Earlier this week, in a discreet location just behind the Boulevard de la Croisette in Cannes, PERE met with a large real estate investment manager who said the next big trend to watch out for in Europe is “value-added” propositions. The firm in question apparently is having a serious internal debate about creating a value-added strategy, and it could well end up becoming the next product off its corporate production line later this year.
It was an insightful meeting and perhaps no coincidence that just a few weeks ago a different firm also suggested it was time to examine a value-added strategy. That firm said US investors had stopped worrying about Europe as a place to invest and were now exercising their minds about how best to invest.
From the outside, it seems to make sense that a value-added strategy could work. Real estate fund managers certainly are beginning to see a broadening of interesting deals involving good quality income-producing real estate that nevertheless require asset management to make decent long-term money. The strategy involves going up the risk curve by taking some leasing risk, for example, but keeping things within acceptable parameters to deliver a gross return in the 15 percent to 17 percent region.
This theme of ‘value add’ reverberated throughout MIPIM, even though it often was drowned out by the mood music being piped to the masses, which generally was suggesting greater enthusiasm that we're past the worst in Europe. Here’s to hoping we really are.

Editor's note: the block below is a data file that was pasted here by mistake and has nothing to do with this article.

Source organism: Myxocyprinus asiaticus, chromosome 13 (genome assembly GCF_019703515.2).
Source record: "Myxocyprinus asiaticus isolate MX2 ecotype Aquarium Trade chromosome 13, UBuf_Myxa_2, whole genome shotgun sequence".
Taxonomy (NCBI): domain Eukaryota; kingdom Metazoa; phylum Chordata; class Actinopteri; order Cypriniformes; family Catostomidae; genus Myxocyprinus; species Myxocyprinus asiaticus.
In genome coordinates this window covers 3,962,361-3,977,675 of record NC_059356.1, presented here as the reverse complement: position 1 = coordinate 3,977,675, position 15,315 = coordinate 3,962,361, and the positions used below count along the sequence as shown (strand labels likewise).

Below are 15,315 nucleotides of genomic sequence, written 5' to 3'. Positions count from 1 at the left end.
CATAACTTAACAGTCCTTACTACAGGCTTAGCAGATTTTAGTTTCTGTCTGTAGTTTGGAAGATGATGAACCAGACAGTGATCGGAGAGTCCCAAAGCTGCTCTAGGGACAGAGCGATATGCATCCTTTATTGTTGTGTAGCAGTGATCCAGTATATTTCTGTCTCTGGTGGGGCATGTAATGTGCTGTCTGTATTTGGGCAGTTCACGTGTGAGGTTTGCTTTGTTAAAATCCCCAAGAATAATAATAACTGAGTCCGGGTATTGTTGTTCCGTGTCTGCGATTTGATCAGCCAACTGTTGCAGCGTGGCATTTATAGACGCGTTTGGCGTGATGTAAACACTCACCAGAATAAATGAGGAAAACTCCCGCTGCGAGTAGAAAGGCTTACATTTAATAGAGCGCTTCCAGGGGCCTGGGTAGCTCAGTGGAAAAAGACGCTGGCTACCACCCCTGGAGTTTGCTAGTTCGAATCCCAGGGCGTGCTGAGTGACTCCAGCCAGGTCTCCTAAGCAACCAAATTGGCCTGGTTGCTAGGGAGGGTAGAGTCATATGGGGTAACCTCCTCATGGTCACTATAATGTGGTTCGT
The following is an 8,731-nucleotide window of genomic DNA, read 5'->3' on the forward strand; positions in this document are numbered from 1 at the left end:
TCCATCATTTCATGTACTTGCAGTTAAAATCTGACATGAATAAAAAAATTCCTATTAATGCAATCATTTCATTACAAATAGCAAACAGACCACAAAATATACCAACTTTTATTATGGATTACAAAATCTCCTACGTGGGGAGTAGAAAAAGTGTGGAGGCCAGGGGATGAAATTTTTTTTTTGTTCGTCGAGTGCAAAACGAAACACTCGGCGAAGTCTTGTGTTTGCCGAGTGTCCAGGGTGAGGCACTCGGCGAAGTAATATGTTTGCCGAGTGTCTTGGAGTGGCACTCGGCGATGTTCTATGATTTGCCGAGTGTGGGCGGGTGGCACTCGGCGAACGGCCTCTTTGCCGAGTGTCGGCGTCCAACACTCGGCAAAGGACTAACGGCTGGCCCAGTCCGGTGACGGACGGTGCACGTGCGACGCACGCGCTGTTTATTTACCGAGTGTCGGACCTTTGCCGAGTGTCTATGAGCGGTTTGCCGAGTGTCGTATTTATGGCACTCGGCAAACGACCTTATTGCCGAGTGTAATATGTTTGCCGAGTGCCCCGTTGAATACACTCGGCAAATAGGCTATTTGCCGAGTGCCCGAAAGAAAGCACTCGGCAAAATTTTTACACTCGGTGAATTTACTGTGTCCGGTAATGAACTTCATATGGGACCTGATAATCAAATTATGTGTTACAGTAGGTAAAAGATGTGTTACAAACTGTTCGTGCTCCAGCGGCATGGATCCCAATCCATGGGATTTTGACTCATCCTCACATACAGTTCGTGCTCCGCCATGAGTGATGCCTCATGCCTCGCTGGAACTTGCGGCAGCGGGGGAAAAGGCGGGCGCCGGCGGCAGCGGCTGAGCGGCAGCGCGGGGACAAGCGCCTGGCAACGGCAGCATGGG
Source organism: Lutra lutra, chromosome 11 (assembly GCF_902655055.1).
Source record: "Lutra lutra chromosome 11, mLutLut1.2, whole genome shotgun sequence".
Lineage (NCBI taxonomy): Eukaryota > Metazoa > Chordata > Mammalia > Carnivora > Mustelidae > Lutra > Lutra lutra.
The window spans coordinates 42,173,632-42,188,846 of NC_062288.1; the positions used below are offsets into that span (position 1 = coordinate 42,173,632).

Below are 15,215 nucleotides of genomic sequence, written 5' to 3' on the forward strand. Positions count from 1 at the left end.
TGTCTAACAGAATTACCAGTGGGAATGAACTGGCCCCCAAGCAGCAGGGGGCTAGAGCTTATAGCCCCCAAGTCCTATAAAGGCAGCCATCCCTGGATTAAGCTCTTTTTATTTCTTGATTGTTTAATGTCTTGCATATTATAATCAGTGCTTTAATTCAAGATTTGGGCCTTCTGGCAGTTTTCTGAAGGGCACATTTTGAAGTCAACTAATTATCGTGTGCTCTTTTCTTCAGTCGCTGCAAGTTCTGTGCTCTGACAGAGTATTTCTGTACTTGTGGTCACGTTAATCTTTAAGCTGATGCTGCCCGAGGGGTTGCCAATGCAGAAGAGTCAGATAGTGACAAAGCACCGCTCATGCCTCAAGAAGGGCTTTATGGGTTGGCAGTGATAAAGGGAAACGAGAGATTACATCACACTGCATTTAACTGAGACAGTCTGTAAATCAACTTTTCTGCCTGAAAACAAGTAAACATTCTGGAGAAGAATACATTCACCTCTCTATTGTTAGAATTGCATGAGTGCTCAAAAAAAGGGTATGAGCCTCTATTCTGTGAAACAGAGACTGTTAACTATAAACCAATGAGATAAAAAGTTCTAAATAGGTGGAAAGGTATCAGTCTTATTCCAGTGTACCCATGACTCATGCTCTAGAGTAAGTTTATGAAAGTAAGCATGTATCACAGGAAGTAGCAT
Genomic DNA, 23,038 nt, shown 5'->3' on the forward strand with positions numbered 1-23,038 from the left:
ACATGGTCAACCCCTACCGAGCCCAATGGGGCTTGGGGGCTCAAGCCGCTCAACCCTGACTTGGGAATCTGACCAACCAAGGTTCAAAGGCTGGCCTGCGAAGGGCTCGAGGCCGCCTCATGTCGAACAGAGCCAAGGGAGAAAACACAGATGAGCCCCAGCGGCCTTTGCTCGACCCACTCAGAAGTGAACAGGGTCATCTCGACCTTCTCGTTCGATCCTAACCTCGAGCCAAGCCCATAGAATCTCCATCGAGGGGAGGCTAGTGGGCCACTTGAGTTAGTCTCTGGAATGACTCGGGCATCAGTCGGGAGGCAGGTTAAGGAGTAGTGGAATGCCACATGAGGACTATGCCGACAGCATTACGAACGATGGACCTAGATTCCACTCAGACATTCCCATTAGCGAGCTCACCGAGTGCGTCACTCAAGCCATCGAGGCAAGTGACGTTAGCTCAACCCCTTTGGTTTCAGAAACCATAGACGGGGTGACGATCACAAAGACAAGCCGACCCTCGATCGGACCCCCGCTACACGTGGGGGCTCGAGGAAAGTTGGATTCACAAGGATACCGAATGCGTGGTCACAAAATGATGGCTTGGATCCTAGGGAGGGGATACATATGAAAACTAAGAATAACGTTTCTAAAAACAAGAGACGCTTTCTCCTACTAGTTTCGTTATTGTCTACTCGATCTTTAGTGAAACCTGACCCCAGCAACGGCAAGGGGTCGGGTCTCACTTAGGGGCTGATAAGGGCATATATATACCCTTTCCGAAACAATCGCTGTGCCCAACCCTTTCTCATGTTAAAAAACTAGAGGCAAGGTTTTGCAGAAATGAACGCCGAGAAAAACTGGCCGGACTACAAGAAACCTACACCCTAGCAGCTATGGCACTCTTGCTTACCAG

According to some, however, discussions about value-added strategies actually expose a conundrum at the moment, which is the real reason they are being talked about.
In order to face sovereign, currency and legal risk in Europe, some US investors want to see opportunistic returns of 20 percent-plus coming out of the region. Meanwhile, there are European investors who don’t believe this is possible anymore. They think those returns at the very best will be in the mid-teens.
This is a real problem because, in the past, an opportunistic manager could raise a fund from investors in different parts of the world that shared the same return expectations. Today, by contrast, there is some fudging going on around the issue. Instead of trying to fit investors into the same opportunistic fund, managers are thinking about creating a value-added proposition to appease Europeans.
The compromise is to launch something that most investors will agree has ‘acceptable’ higher risk in Europe. Indeed, firms are acknowledging that perhaps a commingled fund is not the answer at all because of the tensions described here. Instead, the answer might lie in a value-added segregated account, joint venture or club-type structure involving fewer like-minded investors.
Is it a coincidence that the two firms contemplating a value-added approach happen to be strong in separate account relationships and/or JVs and club-type deals? They also are both good at asset management, with dedicated teams on the ground in Europe to deliver that value-added component. Furthermore, they both seem to believe that we are likely to see more credit available over the next two years to help finance riskier deals.
Chances are, over the next few months, examples will emerge of club-type deals, JVs and separate accounts where the manager is providing access to deals with mid-teen returns. Everything else being equal, for those investors finding cap rate compressions in core real estate no longer tolerable, this has to be a good thing.